African press review 10 June 2014
A Kenyan imam is assassinated. SA mine-owners say they may mothball mines. Al-Sissi sticks with the same PM. Boko Haram kidnaps women in Borno state. And there are clashes over who should be emir of Kano.
The main story in the Kenyan Standard newspaper reports that unknown gunmen earlier this morning shot and killed the chairman of the Council of Imams and Preachers of Kenya, Sheikh Mohammed Idris, in Likoni, near the coastal city of Mombasa.
Idris was also the chairman of Sakina mosque in Mombasa, recently taken over by radical youths.
Months ago he urged the police to deal decisively with radicalised Muslim youths causing violence in the name of Islam in Mombasa. This led to the cleric being branded a traitor. He had received death threats.
"Mothballed mines a possibility as talks fail," reads the main headline in this morning's Johannesburg-based financial paper BusinessDay.
The mines in question used to produce platinum. The mothballing (or long-term closure) is one option now being considered by the mine owners.
BusinessDay reports that wage talks between the striking Association of Mineworkers and Construction Union and the platinum producers failed on Monday, raising fears that the next move from companies will be to shut down some of their operations and to shed jobs.
Talks between Lonmin, Anglo American Platinum and Impala Platinum and the union leadership, facilitated by Mineral Resources Minster Ngoako Ramatlhodi yesterday "dissolved without outcome", leaving union leaders to return to members to renew their mandate and the employers "reviewing further options available".
The five-month strike has contributed to a contraction of the South African economy in the first quarter.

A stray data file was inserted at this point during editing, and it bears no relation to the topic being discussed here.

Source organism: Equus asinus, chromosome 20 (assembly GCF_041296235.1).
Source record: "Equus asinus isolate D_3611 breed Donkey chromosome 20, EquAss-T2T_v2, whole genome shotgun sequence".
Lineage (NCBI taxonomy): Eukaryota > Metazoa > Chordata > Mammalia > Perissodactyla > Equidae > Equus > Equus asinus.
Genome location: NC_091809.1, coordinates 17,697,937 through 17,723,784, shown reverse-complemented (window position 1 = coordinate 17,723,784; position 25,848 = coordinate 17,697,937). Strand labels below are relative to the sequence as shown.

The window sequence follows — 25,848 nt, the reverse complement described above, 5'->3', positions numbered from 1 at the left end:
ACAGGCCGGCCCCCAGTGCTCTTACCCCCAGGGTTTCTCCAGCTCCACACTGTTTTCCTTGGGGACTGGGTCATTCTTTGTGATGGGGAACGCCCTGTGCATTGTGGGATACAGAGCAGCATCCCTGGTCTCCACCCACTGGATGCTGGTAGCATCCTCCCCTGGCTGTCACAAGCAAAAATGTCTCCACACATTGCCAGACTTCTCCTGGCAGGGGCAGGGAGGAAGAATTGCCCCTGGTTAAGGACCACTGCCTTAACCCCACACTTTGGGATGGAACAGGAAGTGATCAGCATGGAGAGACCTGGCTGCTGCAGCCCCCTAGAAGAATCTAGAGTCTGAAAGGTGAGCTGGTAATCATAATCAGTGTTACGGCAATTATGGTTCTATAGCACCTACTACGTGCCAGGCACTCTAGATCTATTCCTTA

Ramatlhodi indicated that he would withdraw as mediator if the sides failed to reach agreement yesterday.
BusinessDay also reports from Cairo, where newly inaugurated President Abdel Fatah al-Sisi yesterday reappointed Egypt’s prime minister, signalling continuity as he sets out to fix the economy and overcome political divisions after a long period of turmoil and bloodshed.
In comments carried by the state news agency, Prime Minister Ibrahim Mehleb said the current government would stay on in a caretaker role until he formed a new cabinet. Consultations had not yet begun, he said, although officials have said many of the leading ministers, the finance bos for example, are likely to be unchanged.
In the Sowetan it is reported that South Africa's main opposition party, the Democratic Alliance, yesterday gave Speaker Baleka Mbete until tomorrow to reconsider her refusal to create a new ad-hoc parliamentary committee to consider the Nkandla controversy.
Last year the Public Protector found that President Jacob Zuma had derived undue benefit from the multi-million-rand upgrade to his private home in Kwazulu Natal.
Mbete last week turned down an earlier request from the Democratic Alliance for her to set up a committee that could continue the work of one set up by her predecessor Max Sisulu before the general elections in May.
In Nigeria the daily paper Punch reports that gunmen suspected to be members of Boko Haram have abducted about 20 women near Chibok, the Borno state community where more than 200 schoolgirls were kidnapped in April.
The women, according to Bloomberg, a United States-based news agency, and the Guardian newspaper in London, were taken after the gunmen attacked a nomadic settlement known as Garkin Fulani at the weekend.
Both sources quote a member of the Vigilante Group of Nigeria, as saying the women were herded into vehicles at gunpoint and driven off to an unknown location.
The Sowetan carries the same story, adding that the group also took three young men who tried to stop the kidnapping.
Punch also reports that at least three people were feared dead and scores injured in the northern city of Kano when supporters of the first son of the late emir of Kano and those of the former Central Bank of Nigeria governor, Lamido Sanusi, clashed on Monday.
The clashes took place shortly before State Governor Rabiu Kwankwaso presented Sanusi with a letter of appointment and the staff of office as the Emir of Kano.
Kwankwaso stressed that the choice of the new emir had been made purely on merit and was devoid of political considerations.
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